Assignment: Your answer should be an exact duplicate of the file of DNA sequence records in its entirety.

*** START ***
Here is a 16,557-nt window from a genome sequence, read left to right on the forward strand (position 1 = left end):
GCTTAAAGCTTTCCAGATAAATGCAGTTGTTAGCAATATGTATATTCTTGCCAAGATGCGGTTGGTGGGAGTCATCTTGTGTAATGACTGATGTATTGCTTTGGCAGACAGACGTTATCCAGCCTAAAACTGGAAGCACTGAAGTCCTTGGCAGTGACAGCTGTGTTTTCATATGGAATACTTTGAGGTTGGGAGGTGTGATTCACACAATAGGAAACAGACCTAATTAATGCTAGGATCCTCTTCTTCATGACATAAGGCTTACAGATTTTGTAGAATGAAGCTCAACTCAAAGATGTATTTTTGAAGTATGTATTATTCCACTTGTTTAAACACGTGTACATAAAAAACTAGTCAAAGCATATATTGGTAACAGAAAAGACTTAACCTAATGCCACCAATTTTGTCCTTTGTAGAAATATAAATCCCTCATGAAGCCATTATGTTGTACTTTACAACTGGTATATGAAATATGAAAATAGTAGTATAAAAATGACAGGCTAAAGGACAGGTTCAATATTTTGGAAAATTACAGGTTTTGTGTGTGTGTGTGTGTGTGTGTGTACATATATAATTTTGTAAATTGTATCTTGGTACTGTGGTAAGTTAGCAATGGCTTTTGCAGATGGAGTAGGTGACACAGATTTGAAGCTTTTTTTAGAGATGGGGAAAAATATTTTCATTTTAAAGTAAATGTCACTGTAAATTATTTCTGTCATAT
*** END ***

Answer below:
Here is a 16,557-nt window from a genome sequence, read left to right on the forward strand (position 1 = left end):
GCTTAAAGCTTTCCAGATAAATGCAGTTGTTAGCAATATGTATATTCTTGCCAAGATGCGGTTGGTGGGAGTCATCTTGTGTAATGACTGATGTATTGCTTTGGCAGACAGACGTTATCCAGCCTAAAACTGGAAGCACTGAAGTCCTTGGCAGTGACAGCTGTGTTTTCATATGGAATACTTTGAGGTTGGGAGGTGTGATTCACACAATAGGAAACAGACCTAATTAATGCTAGGATCCTCTTCTTCATGACATAAGGCTTACAGATTTTGTAGAATGAAGCTCAACTCAAAGATGTATTTTTGAAGTATGTATTATTCCACTTGTTTAAACACGTGTACATAAAAAACTAGTCAAAGCATATATTGGTAACAGAAAAGACTTAACCTAATGCCACCAATTTTGTCCTTTGTAGAAATATAAATCCCTCATGAAGCCATTATGTTGTACTTTACAACTGGTATATGAAATATGAAAATAGTAGTATAAAAATGACAGGCTAAAGGACAGGTTCAATATTTTGGAAAATTACAGGTTTTGTGTGTGTGTGTGTGTGTGTGTGTACATATATAATTTTGTAAATTGTATCTTGGTACTGTGGTAAGTTAGCAATGGCTTTTGCAGATGGAGTAGGTGACACAGATTTGAAGCTTTTTTTAGAGATGGGGAAAAATATTTTCATTTTAAAGTAAATGTCACTGTAAATTATTTCTGTCATAT